I knew something was wrong when she began to remove the boxes from the basement. My mother was a hoarder. Nothing like what you see on reality TV shows, people buried under mounds of clothes and dirty dishes, houses so full they are hardly able to fit through the front door. She was not this bad. Most of her possessions were packed into suitcases, some twenty-seven of them, and towering boxes that filled almost every inch of our basement, some piled so high they grazed the ceiling.

That morning she woke me early, which in itself was odd. She had never been the nagging type, often leaving me to stay out all night and sleep til noon if I pleased, too caught up in her books and letters to worry about disciplining her fifteen year old. She was a historian, a tenured professor; a forgetful, flighty woman. She was prone to reading for hours, sometimes days, hardly stopping to sleep or even eat. The kind of woman who once, on her way to collect me from school when I was just five or six, stopped to admire an antique table in a store window, became fascinated by some particular carving in the wood, only to then spend the rest of the day in the archives, unable to rest until she had learned everything there was to know about the piece of furniture. My school teachers quickly became accustomed to driving me home themselves.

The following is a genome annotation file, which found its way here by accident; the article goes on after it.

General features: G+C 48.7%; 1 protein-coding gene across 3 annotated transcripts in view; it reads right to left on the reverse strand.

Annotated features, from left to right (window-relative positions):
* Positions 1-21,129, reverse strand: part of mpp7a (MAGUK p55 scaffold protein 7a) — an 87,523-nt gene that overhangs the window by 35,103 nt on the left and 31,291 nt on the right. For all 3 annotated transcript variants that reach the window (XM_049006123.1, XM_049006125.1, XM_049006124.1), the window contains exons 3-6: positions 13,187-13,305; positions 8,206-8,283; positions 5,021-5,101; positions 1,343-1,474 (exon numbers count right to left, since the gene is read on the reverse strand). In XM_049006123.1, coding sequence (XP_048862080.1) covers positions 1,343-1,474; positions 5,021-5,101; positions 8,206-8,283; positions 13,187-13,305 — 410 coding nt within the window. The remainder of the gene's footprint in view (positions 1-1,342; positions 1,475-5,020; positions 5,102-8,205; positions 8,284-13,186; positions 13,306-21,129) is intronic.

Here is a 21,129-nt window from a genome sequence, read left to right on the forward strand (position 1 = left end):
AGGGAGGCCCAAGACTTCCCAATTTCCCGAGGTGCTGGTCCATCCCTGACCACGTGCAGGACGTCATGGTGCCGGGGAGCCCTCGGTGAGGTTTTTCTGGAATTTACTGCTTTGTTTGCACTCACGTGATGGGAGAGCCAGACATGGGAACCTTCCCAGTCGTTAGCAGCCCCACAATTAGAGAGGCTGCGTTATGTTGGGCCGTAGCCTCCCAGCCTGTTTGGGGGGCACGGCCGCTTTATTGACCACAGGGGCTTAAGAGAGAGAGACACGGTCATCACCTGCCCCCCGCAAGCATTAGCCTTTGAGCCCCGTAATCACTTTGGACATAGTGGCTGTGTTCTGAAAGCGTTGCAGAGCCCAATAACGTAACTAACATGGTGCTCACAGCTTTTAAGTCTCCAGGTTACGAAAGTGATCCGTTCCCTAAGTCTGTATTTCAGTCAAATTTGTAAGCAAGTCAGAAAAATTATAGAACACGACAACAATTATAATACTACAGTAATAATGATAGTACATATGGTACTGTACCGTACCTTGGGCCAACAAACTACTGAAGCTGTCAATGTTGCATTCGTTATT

I never did hold any of this against her. I just built a life for myself in the space she gave me; learned to play beneath her piles of empty coffee mugs and old newspapers. In high school I was athletic and enjoyed being outdoors. I joined every team, took dance classes, gymnastics even fencing; anything to get me out of the house. I was not studious and did poorly at school. I think this was because I hated books, could not stand the stench of them, the dusty pages. But my mother did not seem to mind my apathy towards academics. Instead our differences formed a kind of symbiosis and we existed in relative harmony, more like roommates than mother and daughter. Despite our differences we shared one important trait: a total disregard for sentimentality.

You can imagine my surprise then, when on that Saturday morning in the middle of winter, she shook me awake before the sun was even up, her face a portrait of panic, her hair spiking up from her head in wiry curls. She had clearly just woken up, there was still green crust in the corners of her eyes and the print of whatever book she had fell asleep reading stained her left cheek.

I sat up quickly, unsure of how to handle this unprecedented moment. Before I could even speak she clutched my wrists with cold hands, blue veins protruding from freckled skin, and whispered, her voice shrill with agony, “It’s gone. My mother’s brooch. You have to help me find it. It’s gone.”

Anonymous asked: Where are you from ?

Born: Liverpool, UK
Raised: Holetown, Barbados
Currently residing: Montreal, Canada

For all the girls who will never have sex with the lights on